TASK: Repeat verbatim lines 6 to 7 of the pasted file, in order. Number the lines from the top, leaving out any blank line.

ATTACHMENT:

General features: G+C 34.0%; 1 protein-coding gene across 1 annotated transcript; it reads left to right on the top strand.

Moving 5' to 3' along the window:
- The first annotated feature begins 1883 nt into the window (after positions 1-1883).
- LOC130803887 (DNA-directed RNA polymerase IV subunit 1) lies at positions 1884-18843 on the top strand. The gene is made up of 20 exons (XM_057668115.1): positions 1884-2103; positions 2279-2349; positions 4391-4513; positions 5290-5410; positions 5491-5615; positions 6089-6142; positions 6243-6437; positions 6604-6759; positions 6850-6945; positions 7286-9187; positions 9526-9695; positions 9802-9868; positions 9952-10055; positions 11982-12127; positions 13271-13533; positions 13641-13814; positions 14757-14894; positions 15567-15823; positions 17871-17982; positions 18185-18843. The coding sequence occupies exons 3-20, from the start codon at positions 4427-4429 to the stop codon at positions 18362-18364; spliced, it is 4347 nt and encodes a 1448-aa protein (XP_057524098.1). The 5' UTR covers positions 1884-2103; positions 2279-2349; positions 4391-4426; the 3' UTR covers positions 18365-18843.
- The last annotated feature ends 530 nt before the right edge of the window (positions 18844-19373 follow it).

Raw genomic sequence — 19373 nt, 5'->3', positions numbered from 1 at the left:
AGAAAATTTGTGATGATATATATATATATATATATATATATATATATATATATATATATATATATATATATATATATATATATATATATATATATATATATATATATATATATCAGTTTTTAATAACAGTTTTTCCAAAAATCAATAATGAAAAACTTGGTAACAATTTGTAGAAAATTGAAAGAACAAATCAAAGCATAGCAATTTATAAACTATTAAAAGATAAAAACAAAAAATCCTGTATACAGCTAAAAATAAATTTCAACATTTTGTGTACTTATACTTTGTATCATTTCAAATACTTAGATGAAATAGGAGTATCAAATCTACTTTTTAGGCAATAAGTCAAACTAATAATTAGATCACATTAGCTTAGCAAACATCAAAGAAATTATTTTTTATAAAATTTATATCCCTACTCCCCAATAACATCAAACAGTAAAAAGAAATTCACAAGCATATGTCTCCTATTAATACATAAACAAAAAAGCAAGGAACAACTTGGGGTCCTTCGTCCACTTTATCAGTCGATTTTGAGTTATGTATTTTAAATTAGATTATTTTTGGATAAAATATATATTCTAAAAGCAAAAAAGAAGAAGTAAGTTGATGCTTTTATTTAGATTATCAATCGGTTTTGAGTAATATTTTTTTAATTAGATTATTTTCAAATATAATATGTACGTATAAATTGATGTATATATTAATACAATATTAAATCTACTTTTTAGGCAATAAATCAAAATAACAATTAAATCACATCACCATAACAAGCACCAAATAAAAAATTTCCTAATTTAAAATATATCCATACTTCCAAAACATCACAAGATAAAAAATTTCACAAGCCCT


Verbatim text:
Raw genomic sequence — 19373 nt, 5'->3', positions numbered from 1 at the left:
AGAAAATTTGTGATGATATATATATATATATATATATATATATATATATATATATATATATATATATATATATATATATATATATATATATATATATATATATATATATATATCAGTTTTTAATAACAGTTTTTCCAAAAATCAATAATGAAAAACTTGGTAACAATTTGTAGAAAATTGAAAGAACAAATCAAAGCATAGCAATTTATAAACTATTAAAAGATAAAAACAAAAAATCCTGTATACAGCTAAAAATAAATTTCAACATTTTGTGTACTTATACTTTGTATCATTTCAAATACTTAGATGAAATAGGAGTATCAAATCTACTTTTTAGGCAATAAGTCAAACTAATAATTAGATCACATTAGCTTAGCAAACATCAAAGAAATTATTTTTTATAAAATTTATATCCCTACTCCCCAATAACATCAAACAGTAAAAAGAAATTCACAAGCATATGTCTCCTATTAATACATAAACAAAAAAGCAAGGAACAACTTGGGGTCCTTCGTCCACTTTATCAGTCGATTTTGAGTTATGTATTTTAAATTAGATTATTTTTGGATAAAATATATATTCTAAAAGCAAAAAAGAAGAAGTAAGTTGATGCTTTTATTTAGATTATCAATCGGTTTTGAGTAATATTTTTTTAATTAGATTATTTTCAAATATAATATGTACGTATAAATTGATGTATATATTAATACAATATTAAATCTACTTTTTAGGCAATAAATCAAAATAACAATTAAATCACATCACCATAACAAGCACCAAATAAAAAATTTCCTAATTTAAAATATATCCATACTTCCAAAACATCACAAGATAAAAAATTTCACAAGCCCT